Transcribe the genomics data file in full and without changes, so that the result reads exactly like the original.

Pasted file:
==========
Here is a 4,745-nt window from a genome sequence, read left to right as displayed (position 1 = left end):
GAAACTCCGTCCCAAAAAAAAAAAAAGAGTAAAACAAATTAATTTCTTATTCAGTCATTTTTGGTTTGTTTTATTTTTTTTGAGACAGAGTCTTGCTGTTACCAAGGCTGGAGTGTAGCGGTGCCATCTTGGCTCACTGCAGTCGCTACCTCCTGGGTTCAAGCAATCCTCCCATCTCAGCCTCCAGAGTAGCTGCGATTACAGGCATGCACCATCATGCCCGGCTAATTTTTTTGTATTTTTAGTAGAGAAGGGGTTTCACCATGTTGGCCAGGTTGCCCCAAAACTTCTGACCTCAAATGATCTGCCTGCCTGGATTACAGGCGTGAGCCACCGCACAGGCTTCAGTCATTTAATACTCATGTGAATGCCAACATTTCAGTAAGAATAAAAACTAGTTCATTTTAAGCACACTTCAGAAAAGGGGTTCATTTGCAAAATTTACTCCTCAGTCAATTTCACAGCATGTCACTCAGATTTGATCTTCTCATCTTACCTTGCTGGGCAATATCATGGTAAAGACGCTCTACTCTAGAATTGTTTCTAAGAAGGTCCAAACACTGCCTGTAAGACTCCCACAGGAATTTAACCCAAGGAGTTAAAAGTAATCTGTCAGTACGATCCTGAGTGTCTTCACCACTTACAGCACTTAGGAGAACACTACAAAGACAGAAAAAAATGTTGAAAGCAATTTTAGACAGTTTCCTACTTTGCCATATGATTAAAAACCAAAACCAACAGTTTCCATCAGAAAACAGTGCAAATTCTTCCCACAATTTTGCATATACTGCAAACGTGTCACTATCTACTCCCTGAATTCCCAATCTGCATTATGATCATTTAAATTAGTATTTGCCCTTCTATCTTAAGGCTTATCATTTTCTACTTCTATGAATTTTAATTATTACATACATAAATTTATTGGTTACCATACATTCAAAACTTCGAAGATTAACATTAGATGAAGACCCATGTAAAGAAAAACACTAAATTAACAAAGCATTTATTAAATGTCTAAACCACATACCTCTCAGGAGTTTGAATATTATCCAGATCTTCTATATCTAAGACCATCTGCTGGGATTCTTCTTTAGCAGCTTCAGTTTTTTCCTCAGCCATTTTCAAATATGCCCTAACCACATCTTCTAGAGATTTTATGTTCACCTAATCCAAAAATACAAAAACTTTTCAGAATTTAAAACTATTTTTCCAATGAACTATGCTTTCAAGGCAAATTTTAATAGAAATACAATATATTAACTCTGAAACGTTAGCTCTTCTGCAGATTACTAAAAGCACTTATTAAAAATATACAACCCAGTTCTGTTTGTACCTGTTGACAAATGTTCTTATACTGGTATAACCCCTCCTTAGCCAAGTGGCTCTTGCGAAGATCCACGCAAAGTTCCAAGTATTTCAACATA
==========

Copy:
Here is a 4,745-nt window from a genome sequence, read left to right as displayed (position 1 = left end):
GAAACTCCGTCCCAAAAAAAAAAAAAGAGTAAAACAAATTAATTTCTTATTCAGTCATTTTTGGTTTGTTTTATTTTTTTTGAGACAGAGTCTTGCTGTTACCAAGGCTGGAGTGTAGCGGTGCCATCTTGGCTCACTGCAGTCGCTACCTCCTGGGTTCAAGCAATCCTCCCATCTCAGCCTCCAGAGTAGCTGCGATTACAGGCATGCACCATCATGCCCGGCTAATTTTTTTGTATTTTTAGTAGAGAAGGGGTTTCACCATGTTGGCCAGGTTGCCCCAAAACTTCTGACCTCAAATGATCTGCCTGCCTGGATTACAGGCGTGAGCCACCGCACAGGCTTCAGTCATTTAATACTCATGTGAATGCCAACATTTCAGTAAGAATAAAAACTAGTTCATTTTAAGCACACTTCAGAAAAGGGGTTCATTTGCAAAATTTACTCCTCAGTCAATTTCACAGCATGTCACTCAGATTTGATCTTCTCATCTTACCTTGCTGGGCAATATCATGGTAAAGACGCTCTACTCTAGAATTGTTTCTAAGAAGGTCCAAACACTGCCTGTAAGACTCCCACAGGAATTTAACCCAAGGAGTTAAAAGTAATCTGTCAGTACGATCCTGAGTGTCTTCACCACTTACAGCACTTAGGAGAACACTACAAAGACAGAAAAAAATGTTGAAAGCAATTTTAGACAGTTTCCTACTTTGCCATATGATTAAAAACCAAAACCAACAGTTTCCATCAGAAAACAGTGCAAATTCTTCCCACAATTTTGCATATACTGCAAACGTGTCACTATCTACTCCCTGAATTCCCAATCTGCATTATGATCATTTAAATTAGTATTTGCCCTTCTATCTTAAGGCTTATCATTTTCTACTTCTATGAATTTTAATTATTACATACATAAATTTATTGGTTACCATACATTCAAAACTTCGAAGATTAACATTAGATGAAGACCCATGTAAAGAAAAACACTAAATTAACAAAGCATTTATTAAATGTCTAAACCACATACCTCTCAGGAGTTTGAATATTATCCAGATCTTCTATATCTAAGACCATCTGCTGGGATTCTTCTTTAGCAGCTTCAGTTTTTTCCTCAGCCATTTTCAAATATGCCCTAACCACATCTTCTAGAGATTTTATGTTCACCTAATCCAAAAATACAAAAACTTTTCAGAATTTAAAACTATTTTTCCAATGAACTATGCTTTCAAGGCAAATTTTAATAGAAATACAATATATTAACTCTGAAACGTTAGCTCTTCTGCAGATTACTAAAAGCACTTATTAAAAATATACAACCCAGTTCTGTTTGTACCTGTTGACAAATGTTCTTATACTGGTATAACCCCTCCTTAGCCAAGTGGCTCTTGCGAAGATCCACGCAAAGTTCCAAGTATTTCAACATA